*This is different to ischaemic colitis, where reduced blood supply to the smaller vessels of the bowel can result is inflammation (but not necessarily causing any actual infarction of tissues)
Presentations Needing Further Investigation
Colic is an abdominal pain that crescendos to become very severe and then goes away completely.
The most common types of colic are biliary colic, ureteric colic, and bowel obstruction. They can be differentiated based on any triggers and timings with regards to the onset of pain, yet almost always further investigations are required
Once haemodynamically stable, patients should have routine blood tests and appropriate imaging, depending on the suspected pathology.
Peritonism (not peritonitis) refers to the localised inflammation of the peritoneum, usually due to inflammation of a viscus that then irritates the visceral (and subsequently parietal) peritoneum.
As such, patients will often report their pain starts in one place (irritation of the visceral peritoneum) before localising to one area (irritation of the parietal peritoneum) or becoming generalised.
The classic example of this is in acute appendicitis, where the pain will often migrate from the umbilical region (irritation of visceral peritoneum) to the right iliac fossa (irritation of parietal peritoneum)
The location of abdominal pain is one useful feature that helps narrow the differential. These can be classified based upon quadrant or region affected, as shown in Fig. 4.
It must be remembered to always consider extra-abdominal organs as the cause for abdominal pain, including cardiac, respiratory, gynaecological, or urological conditions.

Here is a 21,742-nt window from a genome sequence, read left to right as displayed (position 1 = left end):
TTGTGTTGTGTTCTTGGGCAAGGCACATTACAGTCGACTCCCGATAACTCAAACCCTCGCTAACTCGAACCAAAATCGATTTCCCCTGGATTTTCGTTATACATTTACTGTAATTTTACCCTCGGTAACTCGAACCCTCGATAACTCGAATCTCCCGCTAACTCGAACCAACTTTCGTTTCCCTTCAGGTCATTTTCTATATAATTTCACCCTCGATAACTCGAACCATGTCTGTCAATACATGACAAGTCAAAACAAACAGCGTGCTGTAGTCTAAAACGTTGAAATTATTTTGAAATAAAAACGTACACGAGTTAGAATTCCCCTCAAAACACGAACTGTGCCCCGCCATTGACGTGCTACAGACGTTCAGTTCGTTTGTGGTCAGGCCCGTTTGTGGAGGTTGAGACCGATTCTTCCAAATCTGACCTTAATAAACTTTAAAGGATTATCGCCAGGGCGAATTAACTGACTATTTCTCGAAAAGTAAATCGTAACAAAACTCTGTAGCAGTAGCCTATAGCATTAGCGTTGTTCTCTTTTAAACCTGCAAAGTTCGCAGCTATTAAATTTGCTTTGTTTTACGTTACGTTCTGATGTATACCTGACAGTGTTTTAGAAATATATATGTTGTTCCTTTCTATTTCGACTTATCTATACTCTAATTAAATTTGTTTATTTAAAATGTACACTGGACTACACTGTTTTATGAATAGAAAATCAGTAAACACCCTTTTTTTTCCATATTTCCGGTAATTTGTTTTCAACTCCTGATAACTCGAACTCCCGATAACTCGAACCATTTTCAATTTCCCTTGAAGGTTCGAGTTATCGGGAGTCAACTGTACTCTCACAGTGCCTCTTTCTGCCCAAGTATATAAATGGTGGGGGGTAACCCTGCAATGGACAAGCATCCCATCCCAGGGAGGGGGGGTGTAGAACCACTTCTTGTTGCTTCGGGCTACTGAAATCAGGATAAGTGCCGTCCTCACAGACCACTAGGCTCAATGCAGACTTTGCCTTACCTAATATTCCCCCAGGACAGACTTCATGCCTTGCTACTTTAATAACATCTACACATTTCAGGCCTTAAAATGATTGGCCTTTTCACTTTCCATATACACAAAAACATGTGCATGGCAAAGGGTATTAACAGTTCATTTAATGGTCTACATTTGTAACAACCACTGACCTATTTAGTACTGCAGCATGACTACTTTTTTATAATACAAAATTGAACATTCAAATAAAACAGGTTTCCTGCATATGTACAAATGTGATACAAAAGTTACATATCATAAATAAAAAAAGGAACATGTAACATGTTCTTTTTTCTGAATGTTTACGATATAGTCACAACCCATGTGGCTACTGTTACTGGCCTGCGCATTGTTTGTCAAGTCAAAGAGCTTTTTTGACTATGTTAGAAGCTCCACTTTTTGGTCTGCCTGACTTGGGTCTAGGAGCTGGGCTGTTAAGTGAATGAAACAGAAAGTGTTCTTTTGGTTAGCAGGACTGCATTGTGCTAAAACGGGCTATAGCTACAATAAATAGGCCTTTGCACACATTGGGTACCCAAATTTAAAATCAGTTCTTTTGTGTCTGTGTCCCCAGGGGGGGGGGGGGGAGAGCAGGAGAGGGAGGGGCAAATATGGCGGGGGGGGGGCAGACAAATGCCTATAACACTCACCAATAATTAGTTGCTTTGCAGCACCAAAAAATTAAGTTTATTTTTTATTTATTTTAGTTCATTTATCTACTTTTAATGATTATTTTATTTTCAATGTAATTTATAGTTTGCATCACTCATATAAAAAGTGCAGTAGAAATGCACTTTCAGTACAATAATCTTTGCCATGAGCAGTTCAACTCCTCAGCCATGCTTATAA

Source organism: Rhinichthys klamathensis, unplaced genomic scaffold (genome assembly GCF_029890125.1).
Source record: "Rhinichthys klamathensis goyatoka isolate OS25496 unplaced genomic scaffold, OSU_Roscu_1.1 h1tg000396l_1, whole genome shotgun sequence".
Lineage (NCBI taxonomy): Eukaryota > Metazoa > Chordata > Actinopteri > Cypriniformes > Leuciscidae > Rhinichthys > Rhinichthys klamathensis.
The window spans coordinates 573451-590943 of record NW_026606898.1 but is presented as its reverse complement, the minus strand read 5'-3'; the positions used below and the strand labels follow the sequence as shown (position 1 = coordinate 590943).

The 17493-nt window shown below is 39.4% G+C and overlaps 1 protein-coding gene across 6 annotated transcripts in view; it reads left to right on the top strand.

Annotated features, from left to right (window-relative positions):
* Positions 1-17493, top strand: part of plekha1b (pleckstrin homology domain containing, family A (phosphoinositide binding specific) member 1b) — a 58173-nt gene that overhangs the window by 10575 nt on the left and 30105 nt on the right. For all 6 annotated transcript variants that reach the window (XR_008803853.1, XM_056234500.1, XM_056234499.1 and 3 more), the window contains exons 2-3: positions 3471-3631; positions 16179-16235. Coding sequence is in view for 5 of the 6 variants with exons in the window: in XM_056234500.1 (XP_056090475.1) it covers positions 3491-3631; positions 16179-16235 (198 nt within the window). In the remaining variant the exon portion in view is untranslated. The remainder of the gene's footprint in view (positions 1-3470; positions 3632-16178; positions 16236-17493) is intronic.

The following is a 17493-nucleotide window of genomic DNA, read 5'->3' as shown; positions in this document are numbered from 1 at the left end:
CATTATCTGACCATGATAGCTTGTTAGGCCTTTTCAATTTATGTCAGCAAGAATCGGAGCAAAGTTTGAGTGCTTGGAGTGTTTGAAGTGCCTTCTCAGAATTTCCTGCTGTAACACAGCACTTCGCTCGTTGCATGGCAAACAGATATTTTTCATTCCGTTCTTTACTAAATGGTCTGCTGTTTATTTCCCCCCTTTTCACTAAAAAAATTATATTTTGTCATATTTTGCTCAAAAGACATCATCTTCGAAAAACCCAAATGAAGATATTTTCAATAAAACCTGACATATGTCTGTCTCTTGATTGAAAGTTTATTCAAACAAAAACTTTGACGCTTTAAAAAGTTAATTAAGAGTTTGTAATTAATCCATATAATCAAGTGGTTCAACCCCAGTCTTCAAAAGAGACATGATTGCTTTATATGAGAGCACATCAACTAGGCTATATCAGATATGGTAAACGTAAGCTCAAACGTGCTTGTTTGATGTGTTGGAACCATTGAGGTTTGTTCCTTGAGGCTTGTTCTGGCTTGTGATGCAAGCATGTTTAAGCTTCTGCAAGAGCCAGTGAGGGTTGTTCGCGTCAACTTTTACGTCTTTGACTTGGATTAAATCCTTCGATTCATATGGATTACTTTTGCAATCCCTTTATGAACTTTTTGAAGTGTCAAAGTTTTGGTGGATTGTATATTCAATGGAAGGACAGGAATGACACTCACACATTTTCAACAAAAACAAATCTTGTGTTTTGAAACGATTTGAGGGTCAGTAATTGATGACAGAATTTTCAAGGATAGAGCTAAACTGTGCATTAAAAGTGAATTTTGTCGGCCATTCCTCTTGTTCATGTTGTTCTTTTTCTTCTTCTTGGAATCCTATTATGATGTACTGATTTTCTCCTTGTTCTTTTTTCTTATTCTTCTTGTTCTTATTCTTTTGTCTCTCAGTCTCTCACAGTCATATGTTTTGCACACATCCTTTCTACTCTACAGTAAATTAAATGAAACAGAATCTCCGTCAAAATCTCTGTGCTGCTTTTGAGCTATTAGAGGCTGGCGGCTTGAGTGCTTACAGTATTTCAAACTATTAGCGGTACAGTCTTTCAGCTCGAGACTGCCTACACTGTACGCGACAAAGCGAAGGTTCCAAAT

Remember there are medical causes of abdominal pain to consider in patients presenting with abdominal pain, including diabetic ketoacidosis, myocardial infarction, Addisonian crisis, or porphyria.
The investigations in all cases of the acute abdomen share the same generic outline:
- Urine dipstick – for signs of infection or haematuria (and send for MC&S as required)
- Ensure a pregnancy test is performed for all women of reproductive age
- Arterial Blood Gas– useful in bleeding or acutely unwell patients, especially for the pH, pO2, pCO2, HCO3-, and lactate, for assessment of tissue hypoperfusion and rapid haemoglobin level
- Routine bloods– FBC, U&Es, LFTs, CRP, amylase, and a G&S
- Ensure to crossmatch if blood products or urgent surgery required
- Electrocardiogram (ECG) – to assess for potential referred myocardial pain and for pre-operative work-up if any surgery required
Following assessment, initial imaging may help to further help focus the diagnosis if still unclear:
- An erect chest plain film radiograph (eCXR) – for evidence of free abdominal air (Fig. 5) or lower lobe lung pathology
- Ultrasound imaging, most useful in assessing the renal tract (for hydronephrosis and cortico-medullary differentiation), biliary tree and liver (for gallstones, gallbladder thickening, or duct dilatation), and the uterus and adenexa (particularly if a transvaginal scan)
- CT imaging of the abdomen and pelvis, most useful in assessing for pathology in the gastrointestinal tract, such as bowel perforation
- The first decision when you first see any patient is “Are they critically unwell?”
- Wide array of pathologies that cause an acute abdomen, important to differentiate the urgent from non-urgent
- Routine bloods and initial imaging can help with aiding the diagnosis
- Management depends on the underlying cause, however ensure to start adequate resuscitation and early senior input